A planned $120 million housing and commercial project, aimed at vastly remaking a large tract off Chattanooga's East Main Street area, won unanimous approval from city planners on Monday.
The proposed project, called Mill Town and located on 30 acres around the former Standard-Coosa-Thatcher textile plant off Dodds Avenue, now will go before City Council members after winning a rezoning recommendation with conditions.
City Councilman Darrin Ledford, also a member of Chattanooga-Hamilton County Regional Planning Commission that endorsed the proposal by Collier Construction, cited the project's vision amid the COVID-19 pandemic.
"This is a good work effort between the Planning Commission and you all," he told Bryant Black, who represented the Chattanooga developer.
No one spoke in opposition to the project.
Ethan Collier, president of Collier Construction, said in an interview last week that the project would hold about 330 units along with apartments and commercial space.
"It will be the largest new neighborhood from the river to the ridge," Collier said.
Collier, who chairs the Planning Commission, stepped aside from his post during discussion of the rezoning and did not vote.
The only sticking point related to conditions put on the project by Planning Commission staffers had involved density that would have capped dwellings at 15 per acre.
The developer wanted a higher density.
"We're working to create a mix-used, integrated residential form," said Black. He said that Collier Construction is finishing a residential development off South Broad that is 16.5 units per acre.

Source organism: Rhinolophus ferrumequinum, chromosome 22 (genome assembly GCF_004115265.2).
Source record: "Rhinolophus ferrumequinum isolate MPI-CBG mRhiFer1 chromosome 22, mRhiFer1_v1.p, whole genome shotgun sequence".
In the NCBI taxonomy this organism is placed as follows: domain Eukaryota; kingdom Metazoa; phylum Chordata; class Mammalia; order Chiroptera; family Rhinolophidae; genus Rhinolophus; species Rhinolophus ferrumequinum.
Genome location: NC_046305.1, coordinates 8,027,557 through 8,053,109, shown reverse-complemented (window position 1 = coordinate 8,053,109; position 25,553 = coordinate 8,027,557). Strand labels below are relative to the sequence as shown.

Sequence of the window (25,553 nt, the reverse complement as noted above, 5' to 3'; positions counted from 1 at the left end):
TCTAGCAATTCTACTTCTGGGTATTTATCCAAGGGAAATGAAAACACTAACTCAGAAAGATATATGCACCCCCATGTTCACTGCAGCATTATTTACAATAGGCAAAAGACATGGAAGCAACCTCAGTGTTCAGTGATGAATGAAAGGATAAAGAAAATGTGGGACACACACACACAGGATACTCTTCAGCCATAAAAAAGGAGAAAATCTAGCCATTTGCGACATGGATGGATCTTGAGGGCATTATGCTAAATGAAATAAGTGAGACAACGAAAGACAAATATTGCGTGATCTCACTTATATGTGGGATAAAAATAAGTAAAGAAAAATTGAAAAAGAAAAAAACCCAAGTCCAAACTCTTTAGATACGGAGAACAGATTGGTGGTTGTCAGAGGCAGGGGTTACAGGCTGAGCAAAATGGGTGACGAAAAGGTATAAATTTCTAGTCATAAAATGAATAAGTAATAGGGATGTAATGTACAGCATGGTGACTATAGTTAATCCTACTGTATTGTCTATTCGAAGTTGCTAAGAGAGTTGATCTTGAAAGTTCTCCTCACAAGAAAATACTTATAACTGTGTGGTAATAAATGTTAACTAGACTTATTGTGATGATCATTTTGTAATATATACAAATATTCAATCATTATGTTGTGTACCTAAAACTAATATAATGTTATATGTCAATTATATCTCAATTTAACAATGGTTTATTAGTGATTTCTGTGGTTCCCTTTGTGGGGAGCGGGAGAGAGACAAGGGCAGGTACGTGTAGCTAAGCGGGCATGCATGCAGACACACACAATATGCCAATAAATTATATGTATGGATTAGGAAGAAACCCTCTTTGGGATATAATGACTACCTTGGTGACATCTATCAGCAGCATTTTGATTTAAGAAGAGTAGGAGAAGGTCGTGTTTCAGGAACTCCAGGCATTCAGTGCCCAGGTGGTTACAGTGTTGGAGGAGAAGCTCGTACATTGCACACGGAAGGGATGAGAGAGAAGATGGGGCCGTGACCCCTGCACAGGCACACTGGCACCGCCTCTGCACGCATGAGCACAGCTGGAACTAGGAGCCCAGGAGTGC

Collier said last week that the company is partnering with Chattanooga Neighborhood Enterprise and the Benwood Foundation in the Mill Town project, for which the developer sought a zoning change to C-3 Central Business Zone from the city planning panel.
"Chattanooga has an affordable housing crisis," he said. "We're working hard to see if we can do our part to address that issue."
The site includes much of the area bordered by East Main, South Lyerly and East 19th streets and Dodds Avenue, which for years has lagged amid the central city's redevelopment.
One of the large former SCT buildings will be saved to house apartments and commercial space, Collier said. The remainder will hold a mix of new construction, including single-family detached houses, townhouses, and quad- and eight-plex units, he said.
Price points are expected to range from about $200,000 to $380,000 each for the units, Collier said.
But roughly 60 residences will be so-called affordable units going to people earning from 50% to 80% of the area medium income, he said.
Collier said he didn't think the COVID-19 outbreak would impact the proposed development. He said that Mill Town would be a multi-year project.
The Benwood Foundation is partnering from the standpoint of neighborhood revitalization, Collier said.
Part of the property was included in a $57 million project last decade to remake the former textile plant into 170 apartments and commercial space.
But that proposal by a St. Louis developer never got off the ground. Called Standard Coosa Lofts, that project on South Watkins Street involved 300,000 square feet of space on 5.5 acres.
But the space, which was vacant for decades, was partially damaged by fire.
Contact Mike Pare at firstname.lastname@example.org. Follow him on Twitter @MikePareTFP.